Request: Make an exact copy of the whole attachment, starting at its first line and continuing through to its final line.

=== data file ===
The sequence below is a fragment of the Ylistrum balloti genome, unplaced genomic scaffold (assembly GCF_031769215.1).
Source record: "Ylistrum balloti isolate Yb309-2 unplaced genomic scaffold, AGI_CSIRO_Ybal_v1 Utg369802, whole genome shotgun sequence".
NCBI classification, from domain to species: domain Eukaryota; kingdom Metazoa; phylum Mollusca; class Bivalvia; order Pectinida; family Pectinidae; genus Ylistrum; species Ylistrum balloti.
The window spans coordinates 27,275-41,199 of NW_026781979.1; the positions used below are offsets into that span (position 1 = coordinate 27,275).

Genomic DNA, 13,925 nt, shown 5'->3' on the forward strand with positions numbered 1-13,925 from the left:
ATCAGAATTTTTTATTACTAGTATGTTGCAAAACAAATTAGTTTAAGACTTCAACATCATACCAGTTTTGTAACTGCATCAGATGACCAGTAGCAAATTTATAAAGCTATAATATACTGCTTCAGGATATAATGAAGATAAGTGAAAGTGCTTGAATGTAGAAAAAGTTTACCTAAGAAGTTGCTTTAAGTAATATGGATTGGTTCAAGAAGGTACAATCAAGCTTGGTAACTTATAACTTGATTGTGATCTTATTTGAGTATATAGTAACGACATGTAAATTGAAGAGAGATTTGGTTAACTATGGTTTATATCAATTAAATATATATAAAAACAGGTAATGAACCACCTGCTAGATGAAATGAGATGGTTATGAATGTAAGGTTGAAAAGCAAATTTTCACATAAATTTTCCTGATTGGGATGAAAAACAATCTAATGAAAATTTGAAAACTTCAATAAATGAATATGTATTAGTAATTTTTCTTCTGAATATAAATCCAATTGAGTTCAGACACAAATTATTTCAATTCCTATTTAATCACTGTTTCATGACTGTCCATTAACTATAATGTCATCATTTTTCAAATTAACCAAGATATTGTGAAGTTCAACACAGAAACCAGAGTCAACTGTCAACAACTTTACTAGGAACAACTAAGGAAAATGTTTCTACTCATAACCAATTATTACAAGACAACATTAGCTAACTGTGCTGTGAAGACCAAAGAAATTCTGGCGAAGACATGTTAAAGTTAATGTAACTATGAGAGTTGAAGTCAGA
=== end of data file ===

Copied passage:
The sequence below is a fragment of the Ylistrum balloti genome, unplaced genomic scaffold (assembly GCF_031769215.1).
Source record: "Ylistrum balloti isolate Yb309-2 unplaced genomic scaffold, AGI_CSIRO_Ybal_v1 Utg369802, whole genome shotgun sequence".
NCBI classification, from domain to species: domain Eukaryota; kingdom Metazoa; phylum Mollusca; class Bivalvia; order Pectinida; family Pectinidae; genus Ylistrum; species Ylistrum balloti.
The window spans coordinates 27,275-41,199 of NW_026781979.1; the positions used below are offsets into that span (position 1 = coordinate 27,275).

Genomic DNA, 13,925 nt, shown 5'->3' on the forward strand with positions numbered 1-13,925 from the left:
ATCAGAATTTTTTATTACTAGTATGTTGCAAAACAAATTAGTTTAAGACTTCAACATCATACCAGTTTTGTAACTGCATCAGATGACCAGTAGCAAATTTATAAAGCTATAATATACTGCTTCAGGATATAATGAAGATAAGTGAAAGTGCTTGAATGTAGAAAAAGTTTACCTAAGAAGTTGCTTTAAGTAATATGGATTGGTTCAAGAAGGTACAATCAAGCTTGGTAACTTATAACTTGATTGTGATCTTATTTGAGTATATAGTAACGACATGTAAATTGAAGAGAGATTTGGTTAACTATGGTTTATATCAATTAAATATATATAAAAACAGGTAATGAACCACCTGCTAGATGAAATGAGATGGTTATGAATGTAAGGTTGAAAAGCAAATTTTCACATAAATTTTCCTGATTGGGATGAAAAACAATCTAATGAAAATTTGAAAACTTCAATAAATGAATATGTATTAGTAATTTTTCTTCTGAATATAAATCCAATTGAGTTCAGACACAAATTATTTCAATTCCTATTTAATCACTGTTTCATGACTGTCCATTAACTATAATGTCATCATTTTTCAAATTAACCAAGATATTGTGAAGTTCAACACAGAAACCAGAGTCAACTGTCAACAACTTTACTAGGAACAACTAAGGAAAATGTTTCTACTCATAACCAATTATTACAAGACAACATTAGCTAACTGTGCTGTGAAGACCAAAGAAATTCTGGCGAAGACATGTTAAAGTTAATGTAACTATGAGAGTTGAAGTCAGA